Deficiency of vitamin A occurs from the body’sinability to absorb fats from which vitamin A is obtained. Sexual developmentmay be delayed and women may experience secondary amenorrhea duringexacerbations.There is no cure to date. They have made progress towards a cure. Theyisolated the gene at U of M in 1989.

This was the first human genetic diseaseto be cloned. They thought it was linked to the trace mineral Boron. Copies ofthe normal gene were made in 1990. They realized that the protein product ofthe gene, transmembrane conductance regulator or CFTR, influences chloridetransport but were unsure how that led to CF. Gene therapy was experimented in1993 along with the first drug called Pulmozyme.

Ibuprofen was ruled effectivein decreasing lung problems in children in 1995. They ruled in 1996 that thebacteria killing agent doesn’t function in people with CF due to the excessivesalt outside the epithelial cells. This allows pseudomonas and staphlococcus tocause chronic bacterial infections.Treatment of CF includes taking Pancrease, an oral enteric coatedpancreatic enzyme preparation, with meals and snacks to help aid in digestion.

Fluids should be increased and liberal amounts of salt intake. Fluids areforced to prevent dehydration from frequent stools and excessive sweating.Salt tablets are often used in older children. Frequent high calorie mealsand snacks are used to help maintain weight.

Don’t pile food on a child’stray. Make it attractive and the size should correlate with the child’s size.Make mealtime a social time and encourage the child to eat. If he is in aprivate room, then stay with him or have someone in the room.

The nurse feeding an infant must be calm and unhurried. Caloriesshould be increased by 50% along with protein. Fat intake should decrease.

Supplement vitamins A,D, and E are used double the recommended daily dose.Skim milk is often added to formula in infancy. Vitamin K is often given.

Complex sugars should decrease and simple sugars should increase. Manydoctors allow the child to eat what he wants and just increases pancreaticenzymes to provide a “normal” atmosphere.Weights are taken daily.Respiratory relief comes from postural drainage, pursed-lip breathing,general exercise to stimulate cough, deep breathing and coughing exercises,bronchodilators, expectorants, antibiotic use, intermittent aerosol therapy,and the controversial mist tent therapy.

Injections should be avoideddue to the excessive leanness but if necessary the sites must be monitored andalternated. Pay special attention to the skin. Cleanse the diaper area aftereach bowel movement. Ointment is often used to protect skin from stools.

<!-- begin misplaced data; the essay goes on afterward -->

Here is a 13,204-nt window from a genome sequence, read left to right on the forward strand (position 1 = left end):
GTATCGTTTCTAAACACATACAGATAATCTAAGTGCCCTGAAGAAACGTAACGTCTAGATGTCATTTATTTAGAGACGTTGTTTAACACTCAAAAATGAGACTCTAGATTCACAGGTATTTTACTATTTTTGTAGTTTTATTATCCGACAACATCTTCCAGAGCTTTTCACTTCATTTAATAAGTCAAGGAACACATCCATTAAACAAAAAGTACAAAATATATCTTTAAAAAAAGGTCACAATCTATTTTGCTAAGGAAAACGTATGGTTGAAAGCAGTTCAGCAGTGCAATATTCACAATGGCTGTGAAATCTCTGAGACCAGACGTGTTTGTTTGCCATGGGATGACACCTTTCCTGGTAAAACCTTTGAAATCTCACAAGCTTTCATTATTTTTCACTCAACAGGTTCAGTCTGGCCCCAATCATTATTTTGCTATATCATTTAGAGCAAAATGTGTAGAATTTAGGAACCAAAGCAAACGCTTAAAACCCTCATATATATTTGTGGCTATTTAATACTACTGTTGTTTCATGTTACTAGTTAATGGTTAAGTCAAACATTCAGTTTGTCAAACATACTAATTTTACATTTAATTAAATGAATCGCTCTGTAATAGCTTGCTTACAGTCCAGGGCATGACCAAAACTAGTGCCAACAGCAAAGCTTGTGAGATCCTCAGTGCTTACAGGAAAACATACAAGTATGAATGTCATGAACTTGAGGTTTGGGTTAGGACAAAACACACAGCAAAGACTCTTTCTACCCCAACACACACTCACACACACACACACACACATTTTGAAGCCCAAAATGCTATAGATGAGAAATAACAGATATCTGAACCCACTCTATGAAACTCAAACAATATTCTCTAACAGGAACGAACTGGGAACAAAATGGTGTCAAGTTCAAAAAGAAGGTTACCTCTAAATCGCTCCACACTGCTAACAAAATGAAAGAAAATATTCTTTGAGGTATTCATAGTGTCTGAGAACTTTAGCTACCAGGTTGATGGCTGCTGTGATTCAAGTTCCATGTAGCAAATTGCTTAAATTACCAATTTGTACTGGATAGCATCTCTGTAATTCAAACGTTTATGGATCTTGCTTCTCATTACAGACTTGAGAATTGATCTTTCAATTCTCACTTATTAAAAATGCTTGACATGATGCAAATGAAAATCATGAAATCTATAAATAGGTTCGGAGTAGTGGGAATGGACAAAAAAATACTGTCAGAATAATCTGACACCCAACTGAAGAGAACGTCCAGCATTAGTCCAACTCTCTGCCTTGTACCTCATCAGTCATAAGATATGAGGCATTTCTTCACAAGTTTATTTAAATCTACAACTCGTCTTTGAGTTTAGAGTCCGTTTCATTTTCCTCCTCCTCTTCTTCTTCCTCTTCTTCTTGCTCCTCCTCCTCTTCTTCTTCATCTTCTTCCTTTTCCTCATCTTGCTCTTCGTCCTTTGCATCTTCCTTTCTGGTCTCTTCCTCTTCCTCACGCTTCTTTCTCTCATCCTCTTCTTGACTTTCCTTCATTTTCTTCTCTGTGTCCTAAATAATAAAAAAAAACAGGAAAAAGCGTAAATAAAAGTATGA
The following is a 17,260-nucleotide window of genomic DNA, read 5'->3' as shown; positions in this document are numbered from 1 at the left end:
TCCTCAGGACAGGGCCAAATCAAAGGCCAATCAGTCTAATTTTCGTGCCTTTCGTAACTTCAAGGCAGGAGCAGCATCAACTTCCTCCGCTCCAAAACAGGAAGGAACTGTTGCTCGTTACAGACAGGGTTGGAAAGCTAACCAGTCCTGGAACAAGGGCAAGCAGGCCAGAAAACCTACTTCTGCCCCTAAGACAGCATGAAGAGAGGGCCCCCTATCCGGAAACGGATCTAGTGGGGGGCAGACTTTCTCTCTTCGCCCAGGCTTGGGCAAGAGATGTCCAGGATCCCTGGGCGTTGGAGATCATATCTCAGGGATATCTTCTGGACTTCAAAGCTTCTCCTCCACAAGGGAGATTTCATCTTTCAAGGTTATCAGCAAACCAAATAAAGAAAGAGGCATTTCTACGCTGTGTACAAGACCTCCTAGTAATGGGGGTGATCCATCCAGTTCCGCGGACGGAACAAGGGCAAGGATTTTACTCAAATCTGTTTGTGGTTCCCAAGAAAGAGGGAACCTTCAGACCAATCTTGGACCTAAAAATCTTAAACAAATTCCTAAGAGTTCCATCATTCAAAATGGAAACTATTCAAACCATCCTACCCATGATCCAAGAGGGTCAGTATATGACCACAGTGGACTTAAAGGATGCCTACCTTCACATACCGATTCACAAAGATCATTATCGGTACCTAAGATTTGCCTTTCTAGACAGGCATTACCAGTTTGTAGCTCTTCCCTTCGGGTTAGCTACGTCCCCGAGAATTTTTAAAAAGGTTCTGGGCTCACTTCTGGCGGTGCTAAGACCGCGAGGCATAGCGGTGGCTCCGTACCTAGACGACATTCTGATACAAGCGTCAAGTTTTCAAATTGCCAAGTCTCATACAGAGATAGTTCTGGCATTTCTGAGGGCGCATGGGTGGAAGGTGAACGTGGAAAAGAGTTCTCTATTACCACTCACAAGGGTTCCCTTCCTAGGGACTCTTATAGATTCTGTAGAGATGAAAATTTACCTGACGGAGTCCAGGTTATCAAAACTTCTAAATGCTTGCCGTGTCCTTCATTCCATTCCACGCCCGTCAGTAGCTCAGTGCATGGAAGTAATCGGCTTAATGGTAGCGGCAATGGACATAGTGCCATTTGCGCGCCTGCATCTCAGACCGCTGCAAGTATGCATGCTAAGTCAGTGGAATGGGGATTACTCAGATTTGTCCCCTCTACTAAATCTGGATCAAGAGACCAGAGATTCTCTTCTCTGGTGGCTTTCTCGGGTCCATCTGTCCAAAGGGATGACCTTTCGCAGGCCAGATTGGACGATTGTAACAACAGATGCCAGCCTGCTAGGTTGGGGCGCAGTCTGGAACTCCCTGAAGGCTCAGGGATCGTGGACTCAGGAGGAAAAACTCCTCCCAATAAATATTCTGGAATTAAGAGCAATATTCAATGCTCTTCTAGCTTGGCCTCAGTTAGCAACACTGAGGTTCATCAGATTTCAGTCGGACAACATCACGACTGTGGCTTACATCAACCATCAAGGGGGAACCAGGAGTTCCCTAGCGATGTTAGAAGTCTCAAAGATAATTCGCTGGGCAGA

Expose the buttocks to air when a rash occurs. Pay special attention to thebony areas in order to prevent decubitus ulcers. Change position frequently dueto the lack of fat and muscle. This helps to prevent skin breakdown andpneumonia. Don’t leave the person staring at a blank wall. Air deodorant isadvisable to prevent lingering of offensive odors.

Light clothing isrecommended to prevent overheating. Loose clothing allows freedom of movement.Good oral hygiene is necessary especially due to dietary deficiencies. Makesure oral hygiene is also performed after postural drainage. Make sureimmunizations are up-to-date and the influenza vaccine is also recommended. CFpatients are usually in isolation to help prevent secondary infections. Allowfor rest.

This is very important as is prevention as a whole.CF is hard on children. They often feel different from other childrenand tire easily.It is hard for them to accept restricted activity. They getreally embarrassed about their stools.

Give the child straight forward answersregarding his illness to prevent further anxiety. Uninvolved diagrams can behelpful. If he understands, he is more apt to be cooperative. Visiting hoursshould be flexible for parents. You should be considerate and encouraging.Showing undue concern can, however, cause the child to exaggerate and bedemanding for attention.Parents may have knowledge deficit and may need a lot of teaching andexplanation. One of the misconception parents have is that their child’sintelligence is greatly decreased.

Intelligence is not affected. Parents oftenfeel guilty, since this is an inherited disease. The child spends the majorityof his time at home due to this lengthy illness. The child is also hospitalizedfor complications although stays are short to prevent exposure to otherinfections and illnesses. This puts a financial, physical, and emotional burdenon the family. When do the parents find time for each other, themselves, orother children? How do they distribute their time and energy equally andfairly? Parents need encouragement and reassurance. They also need explicitinstructions.

Parent groups can help along with the Nat’l CF ResearchFoundation and the 1-800-FIGHT-CF hotline. Parents usually need help from asocial worker and financial help for special equipment. Insist parents to gethelp from other family members or friends and encourage them to get away from itall periodically. Alarm clocks can remind them of medication times.